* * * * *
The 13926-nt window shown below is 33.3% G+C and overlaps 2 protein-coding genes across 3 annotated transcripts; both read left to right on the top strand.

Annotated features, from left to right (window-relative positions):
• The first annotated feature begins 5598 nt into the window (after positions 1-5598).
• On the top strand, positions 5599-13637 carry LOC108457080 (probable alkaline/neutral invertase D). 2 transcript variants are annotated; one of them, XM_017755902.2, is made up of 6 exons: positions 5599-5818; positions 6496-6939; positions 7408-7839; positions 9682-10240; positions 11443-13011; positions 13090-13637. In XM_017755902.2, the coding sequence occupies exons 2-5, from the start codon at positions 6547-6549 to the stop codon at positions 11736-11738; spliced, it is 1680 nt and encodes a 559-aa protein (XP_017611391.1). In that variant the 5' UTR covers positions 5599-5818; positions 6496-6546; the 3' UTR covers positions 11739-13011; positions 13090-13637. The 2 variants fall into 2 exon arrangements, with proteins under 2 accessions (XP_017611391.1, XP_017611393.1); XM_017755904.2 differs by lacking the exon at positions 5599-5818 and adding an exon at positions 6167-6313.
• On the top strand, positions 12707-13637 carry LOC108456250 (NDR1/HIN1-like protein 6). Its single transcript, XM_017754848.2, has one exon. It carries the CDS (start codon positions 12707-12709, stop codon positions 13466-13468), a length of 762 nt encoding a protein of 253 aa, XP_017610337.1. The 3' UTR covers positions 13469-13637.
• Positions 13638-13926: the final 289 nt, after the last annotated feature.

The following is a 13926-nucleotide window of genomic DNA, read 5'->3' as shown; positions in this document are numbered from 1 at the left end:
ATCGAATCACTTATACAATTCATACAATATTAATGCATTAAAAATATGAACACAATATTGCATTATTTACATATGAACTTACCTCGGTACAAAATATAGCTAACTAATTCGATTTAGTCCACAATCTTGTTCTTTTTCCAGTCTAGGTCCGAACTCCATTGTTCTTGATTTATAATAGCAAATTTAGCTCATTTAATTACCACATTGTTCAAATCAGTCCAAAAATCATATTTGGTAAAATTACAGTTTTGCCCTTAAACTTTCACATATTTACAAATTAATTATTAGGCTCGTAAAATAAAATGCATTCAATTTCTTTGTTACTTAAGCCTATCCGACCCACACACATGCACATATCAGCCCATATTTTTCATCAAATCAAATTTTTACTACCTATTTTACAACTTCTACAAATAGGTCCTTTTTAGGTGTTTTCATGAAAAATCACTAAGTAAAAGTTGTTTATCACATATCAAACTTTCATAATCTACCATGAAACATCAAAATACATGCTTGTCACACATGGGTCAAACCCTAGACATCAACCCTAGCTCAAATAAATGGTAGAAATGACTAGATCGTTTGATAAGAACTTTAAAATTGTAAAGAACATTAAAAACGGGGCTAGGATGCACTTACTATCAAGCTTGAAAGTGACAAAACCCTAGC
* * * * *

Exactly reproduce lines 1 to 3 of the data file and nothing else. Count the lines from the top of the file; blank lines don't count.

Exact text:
The 13926-nt window shown below is 33.3% G+C and overlaps 2 protein-coding genes across 3 annotated transcripts; both read left to right on the top strand.

Annotated features, from left to right (window-relative positions):
• The first annotated feature begins 5598 nt into the window (after positions 1-5598).